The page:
Hope’s Legacy Equine Rescue Inc., a nonprofit on Castle Rock Road in Afton, announced it’s been accredited by the Thoroughbred Aftercare Alliance for a two-year term, becoming one of four TAA-accredited organizations in Virginia, according to a news release.
According to its website, TAA is the only accrediting body in thoroughbred aftercare.
“We are incredibly honored to be part of the TAA network,” said Maya Proulx, executive director of Hope’s Legacy Equine Rescue, in the release. “This is a culmination of a year’s work, making sure we had all of the requirements in place. The entire process has made us a better organization overall.”
There are about 80 accredited organizations in North America.
Organizations must undergo a thorough application and inspection process prior to TAA accreditation with reviews of the organization’s operations, education, horse health care management, facility standards and services, and adoption policies and protocols, the release states. The TAA also works to award grants to assist with retraining and rehoming of retired thoroughbreds.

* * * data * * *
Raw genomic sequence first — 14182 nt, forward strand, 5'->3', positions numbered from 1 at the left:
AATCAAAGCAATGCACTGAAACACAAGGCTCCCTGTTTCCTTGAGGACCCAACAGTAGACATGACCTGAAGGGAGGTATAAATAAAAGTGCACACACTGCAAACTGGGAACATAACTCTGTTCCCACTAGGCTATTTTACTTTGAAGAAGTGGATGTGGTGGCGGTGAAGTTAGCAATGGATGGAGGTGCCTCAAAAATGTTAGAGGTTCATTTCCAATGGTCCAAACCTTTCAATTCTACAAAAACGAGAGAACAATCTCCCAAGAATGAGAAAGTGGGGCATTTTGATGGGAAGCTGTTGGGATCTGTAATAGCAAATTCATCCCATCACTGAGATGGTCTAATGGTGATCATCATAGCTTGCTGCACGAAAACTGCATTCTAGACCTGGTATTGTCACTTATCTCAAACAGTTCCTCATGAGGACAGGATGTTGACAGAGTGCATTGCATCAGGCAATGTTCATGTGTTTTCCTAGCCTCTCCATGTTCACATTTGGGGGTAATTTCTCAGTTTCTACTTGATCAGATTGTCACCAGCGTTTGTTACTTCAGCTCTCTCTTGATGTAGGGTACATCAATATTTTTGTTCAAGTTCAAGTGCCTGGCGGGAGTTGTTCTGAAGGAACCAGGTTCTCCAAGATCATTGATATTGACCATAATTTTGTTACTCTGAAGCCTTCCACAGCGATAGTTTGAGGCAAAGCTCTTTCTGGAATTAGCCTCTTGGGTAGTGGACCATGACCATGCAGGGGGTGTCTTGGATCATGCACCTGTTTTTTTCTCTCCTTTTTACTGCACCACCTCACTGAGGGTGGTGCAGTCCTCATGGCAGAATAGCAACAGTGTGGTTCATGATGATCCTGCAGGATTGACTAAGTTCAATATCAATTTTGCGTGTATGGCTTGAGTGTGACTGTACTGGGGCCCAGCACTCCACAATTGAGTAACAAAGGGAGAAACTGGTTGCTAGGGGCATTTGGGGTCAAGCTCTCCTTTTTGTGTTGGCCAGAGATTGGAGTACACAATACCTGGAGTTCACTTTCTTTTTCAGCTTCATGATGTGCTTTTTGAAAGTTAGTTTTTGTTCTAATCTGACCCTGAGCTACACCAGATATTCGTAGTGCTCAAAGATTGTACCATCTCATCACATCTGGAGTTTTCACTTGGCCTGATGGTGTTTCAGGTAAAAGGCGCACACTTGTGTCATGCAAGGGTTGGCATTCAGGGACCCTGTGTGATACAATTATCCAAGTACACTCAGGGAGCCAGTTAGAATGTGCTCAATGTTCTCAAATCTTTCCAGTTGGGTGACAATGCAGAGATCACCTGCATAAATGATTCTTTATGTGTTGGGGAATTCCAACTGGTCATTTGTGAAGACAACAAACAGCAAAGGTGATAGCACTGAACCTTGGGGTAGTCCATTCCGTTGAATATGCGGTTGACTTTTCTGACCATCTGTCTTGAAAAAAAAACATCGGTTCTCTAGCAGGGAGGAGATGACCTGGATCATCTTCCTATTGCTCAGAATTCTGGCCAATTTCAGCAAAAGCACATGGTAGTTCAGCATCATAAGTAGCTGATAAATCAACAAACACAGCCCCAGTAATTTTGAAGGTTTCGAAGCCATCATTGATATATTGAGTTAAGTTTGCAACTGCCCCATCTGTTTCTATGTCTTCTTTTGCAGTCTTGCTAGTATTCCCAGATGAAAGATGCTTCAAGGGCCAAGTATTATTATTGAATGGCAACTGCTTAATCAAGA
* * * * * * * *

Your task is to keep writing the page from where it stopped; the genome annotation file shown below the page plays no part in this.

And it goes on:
The release says thoroughbreds are one of the most common breeds of horses Hope’s Legacy Equine Rescue has taken in during its 12-year history. The nonprofit was founded in 2008 when it took in its first donkey. Since then it has taken in more than 335 horses, donkeys, ponies, mules and miniature horses.
“People don’t often think about what happens to a racehorse after they leave the track,” Proulx said. “Rescue operations help retrain those horses as great trail horses, eventing and hunter/jumpers, or retired companion horses. The possibilities for these majestic animals are endless.”
Hope’s Legacy rescues, rehabilitates and adopts out, when possible, to new homes. For more information visit www.hopes legacy.com.